HOA Reserves Rule Of Thumb: Everything You Need To Know

April 18, 2024
Andrew Smith
minute read
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Managing an HOA comes with its share of financial responsibilities, one of the most critical being the maintenance of a healthy reserve fund. Many board members face challenges in determining how much should ideally be kept in these reserves to cover unexpected or substantial expenses down the line.

Here's a fact: The rule of thumb suggests that an HOA reserve should be at least 70% funded to ensure financial stability.

This blog aims to shed light on everything you need to know about HOA reserves, from understanding their importance and calculating contributions, to managing funds effectively and adhering to legal requirements.

By the end, you'll have a clearer picture of how well-funded your reserves should be and strategies for achieving this goal. Stay informed; it pays off.

Understanding HOA Reserves

Transitioning from the basics, HOA reserves are essential for maintaining a community's financial health. These funds ensure that homeowners' associations (HOAs) have enough money set aside for major repairs and replacements that aren't part of the regular budget.

Think roofs, pools, or clubhouse renovations—costs that can surprise you if not planned for. A well-managed reserve keeps these shocks at bay.

Reserve funds differ from day-to-day operating funds, focusing instead on long-term stability. They're used to cover costs beyond daily expenses, such as unexpected damage or necessary upgrades in common areas.

It's crucial these reserves are properly funded; rule of thumb suggests aiming for at least 70% funding based on the property’s calculated deterioration over time. This approach helps avoid special assessments that burden homeowners unexpectedly and ensures the community can handle whatever comes its way without financial strain.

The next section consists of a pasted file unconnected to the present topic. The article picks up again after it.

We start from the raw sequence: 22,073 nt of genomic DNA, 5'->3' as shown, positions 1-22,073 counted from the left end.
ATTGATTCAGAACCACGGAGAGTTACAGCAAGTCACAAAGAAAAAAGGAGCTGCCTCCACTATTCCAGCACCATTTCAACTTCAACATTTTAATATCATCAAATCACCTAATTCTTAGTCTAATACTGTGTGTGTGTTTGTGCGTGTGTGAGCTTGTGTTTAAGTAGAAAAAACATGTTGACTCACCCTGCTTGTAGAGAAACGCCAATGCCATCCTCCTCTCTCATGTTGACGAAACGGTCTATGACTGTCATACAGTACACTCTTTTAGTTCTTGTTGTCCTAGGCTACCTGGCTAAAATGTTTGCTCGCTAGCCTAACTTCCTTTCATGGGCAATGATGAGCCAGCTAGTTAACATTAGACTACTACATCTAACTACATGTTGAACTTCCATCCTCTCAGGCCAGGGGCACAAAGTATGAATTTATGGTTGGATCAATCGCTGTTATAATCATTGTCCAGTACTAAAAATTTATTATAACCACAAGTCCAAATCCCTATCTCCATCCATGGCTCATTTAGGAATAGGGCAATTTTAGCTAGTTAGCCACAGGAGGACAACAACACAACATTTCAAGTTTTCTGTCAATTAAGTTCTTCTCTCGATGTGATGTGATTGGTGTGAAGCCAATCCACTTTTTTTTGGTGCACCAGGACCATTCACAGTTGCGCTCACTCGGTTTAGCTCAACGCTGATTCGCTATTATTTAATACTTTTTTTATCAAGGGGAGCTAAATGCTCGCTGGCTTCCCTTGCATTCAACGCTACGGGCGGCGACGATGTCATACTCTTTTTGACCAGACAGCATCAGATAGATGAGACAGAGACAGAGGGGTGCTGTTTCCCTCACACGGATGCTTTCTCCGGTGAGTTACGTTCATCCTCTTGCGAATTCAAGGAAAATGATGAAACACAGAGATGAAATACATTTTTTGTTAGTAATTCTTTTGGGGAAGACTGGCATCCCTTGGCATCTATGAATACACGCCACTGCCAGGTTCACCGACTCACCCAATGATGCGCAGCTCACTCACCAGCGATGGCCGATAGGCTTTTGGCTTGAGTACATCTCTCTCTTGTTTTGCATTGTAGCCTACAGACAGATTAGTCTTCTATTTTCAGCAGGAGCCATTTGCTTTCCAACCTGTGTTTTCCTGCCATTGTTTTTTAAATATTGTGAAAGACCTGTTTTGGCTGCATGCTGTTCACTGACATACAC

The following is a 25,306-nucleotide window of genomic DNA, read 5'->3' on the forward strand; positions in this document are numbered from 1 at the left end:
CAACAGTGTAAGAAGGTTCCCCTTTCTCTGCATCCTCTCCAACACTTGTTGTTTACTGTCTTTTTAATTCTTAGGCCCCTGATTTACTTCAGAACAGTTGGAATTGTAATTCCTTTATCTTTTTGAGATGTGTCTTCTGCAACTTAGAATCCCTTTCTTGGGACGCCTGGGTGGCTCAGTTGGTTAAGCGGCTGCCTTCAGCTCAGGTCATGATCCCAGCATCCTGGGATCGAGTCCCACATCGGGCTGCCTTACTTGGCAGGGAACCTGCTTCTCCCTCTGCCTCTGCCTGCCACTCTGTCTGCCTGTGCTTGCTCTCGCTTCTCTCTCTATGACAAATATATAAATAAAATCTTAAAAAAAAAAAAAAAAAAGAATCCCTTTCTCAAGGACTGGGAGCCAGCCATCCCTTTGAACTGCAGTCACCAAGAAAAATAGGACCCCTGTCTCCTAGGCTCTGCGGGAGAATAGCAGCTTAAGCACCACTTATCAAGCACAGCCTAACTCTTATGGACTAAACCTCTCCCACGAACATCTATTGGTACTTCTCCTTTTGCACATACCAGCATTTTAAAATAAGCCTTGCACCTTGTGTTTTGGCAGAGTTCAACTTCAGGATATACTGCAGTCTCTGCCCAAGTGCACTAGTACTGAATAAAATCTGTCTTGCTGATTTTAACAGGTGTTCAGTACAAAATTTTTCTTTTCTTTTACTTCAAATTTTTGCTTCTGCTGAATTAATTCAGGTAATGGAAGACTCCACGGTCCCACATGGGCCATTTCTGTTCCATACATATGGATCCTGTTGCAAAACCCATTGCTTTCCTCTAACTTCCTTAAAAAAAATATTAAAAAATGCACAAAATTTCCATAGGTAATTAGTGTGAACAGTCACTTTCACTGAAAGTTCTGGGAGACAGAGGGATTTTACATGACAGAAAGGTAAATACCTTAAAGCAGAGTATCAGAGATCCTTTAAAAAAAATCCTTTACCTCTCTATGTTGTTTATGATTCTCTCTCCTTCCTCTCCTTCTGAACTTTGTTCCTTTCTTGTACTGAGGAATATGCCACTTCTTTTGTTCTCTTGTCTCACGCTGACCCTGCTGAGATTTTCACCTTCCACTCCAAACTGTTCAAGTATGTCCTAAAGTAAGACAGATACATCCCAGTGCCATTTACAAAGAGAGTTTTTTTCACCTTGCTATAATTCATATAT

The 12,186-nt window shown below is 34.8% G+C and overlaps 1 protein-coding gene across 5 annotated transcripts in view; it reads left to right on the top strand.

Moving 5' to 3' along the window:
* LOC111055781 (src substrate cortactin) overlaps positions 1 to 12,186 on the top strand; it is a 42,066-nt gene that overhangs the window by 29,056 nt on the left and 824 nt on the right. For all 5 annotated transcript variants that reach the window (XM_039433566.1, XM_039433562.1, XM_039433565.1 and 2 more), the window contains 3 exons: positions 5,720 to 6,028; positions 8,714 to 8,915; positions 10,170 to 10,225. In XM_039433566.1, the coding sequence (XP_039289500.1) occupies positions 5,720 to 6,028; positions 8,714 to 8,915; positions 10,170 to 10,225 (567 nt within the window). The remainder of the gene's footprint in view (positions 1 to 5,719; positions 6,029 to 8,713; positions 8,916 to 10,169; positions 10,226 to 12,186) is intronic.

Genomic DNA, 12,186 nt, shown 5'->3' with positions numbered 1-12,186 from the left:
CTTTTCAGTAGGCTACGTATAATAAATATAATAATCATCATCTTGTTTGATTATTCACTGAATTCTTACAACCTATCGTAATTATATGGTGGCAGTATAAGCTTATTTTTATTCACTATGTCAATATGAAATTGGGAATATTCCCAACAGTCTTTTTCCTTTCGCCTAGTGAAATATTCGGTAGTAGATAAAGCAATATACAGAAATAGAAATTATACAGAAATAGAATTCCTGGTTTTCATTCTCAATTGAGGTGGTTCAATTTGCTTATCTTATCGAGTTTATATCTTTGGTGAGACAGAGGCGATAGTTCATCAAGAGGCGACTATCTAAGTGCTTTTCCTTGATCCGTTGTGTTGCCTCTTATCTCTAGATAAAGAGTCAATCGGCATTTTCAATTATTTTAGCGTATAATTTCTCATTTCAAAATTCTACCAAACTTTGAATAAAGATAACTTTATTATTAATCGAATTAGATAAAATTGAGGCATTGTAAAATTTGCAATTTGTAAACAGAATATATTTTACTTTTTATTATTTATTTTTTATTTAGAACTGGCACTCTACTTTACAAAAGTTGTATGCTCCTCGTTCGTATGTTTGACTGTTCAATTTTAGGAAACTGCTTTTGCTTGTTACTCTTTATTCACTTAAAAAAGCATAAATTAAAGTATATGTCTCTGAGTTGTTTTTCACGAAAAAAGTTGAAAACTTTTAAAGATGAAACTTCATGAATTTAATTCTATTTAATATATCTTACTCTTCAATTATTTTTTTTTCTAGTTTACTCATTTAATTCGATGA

Importance of HOA Reserve Funds

Moving from understanding HOA reserves, we see their critical role in financial health. Reserve funds are essential for handling unexpected expenses that aren't part of the regular budget.

This means if a storm damages the clubhouse roof or the pool needs sudden repairs, there's money set aside to cover these costs. Without sufficient reserves, associations might have to levy special assessments on homeowners or significantly increase dues—strains no one wants.

Reserve funds also offer peace of mind to both board members and homeowners. Knowing there’s a safety net for major repairs and replacements keeps everyone at ease. A well-funded reserve is proof of good management and planning by an HOA management company, showcasing responsibility toward preserving the community’s value and comfort.

Keeping reserve contributions at recommended levels ensures that when big expenses do arise, they won’t cause financial turmoil among homeowners.

HOA Reserve Rule of Thumb

The 70-100% funding guideline is crucial for HOA reserve funds. To learn more about how to implement this rule of thumb, dive into the full article.

The 70-100% funding guideline

HOA reserves should be at least 70% funded, but aiming for 100% is ideal. This range ensures that your HOA can handle major repairs and replacements without financial strain. By keeping the reserve fund within this guideline, you prepare for unforeseen expenses and maintain community assets effectively.

Calculating the right amount involves understanding your community's needs and planned future expenses. A fully funded reserve means having enough money to cover 100% of anticipated costs.

Staying in this zone not only follows best practices but also boosts confidence among homeowners about the association's financial health.

HOA Reserve Fund Laws and Regulations

HOA reserve fund laws and regulations dictate how reserves can be used. They typically require HOAs to conduct regular reserve studies every few years to assess the funding needed for future major repairs and replacements.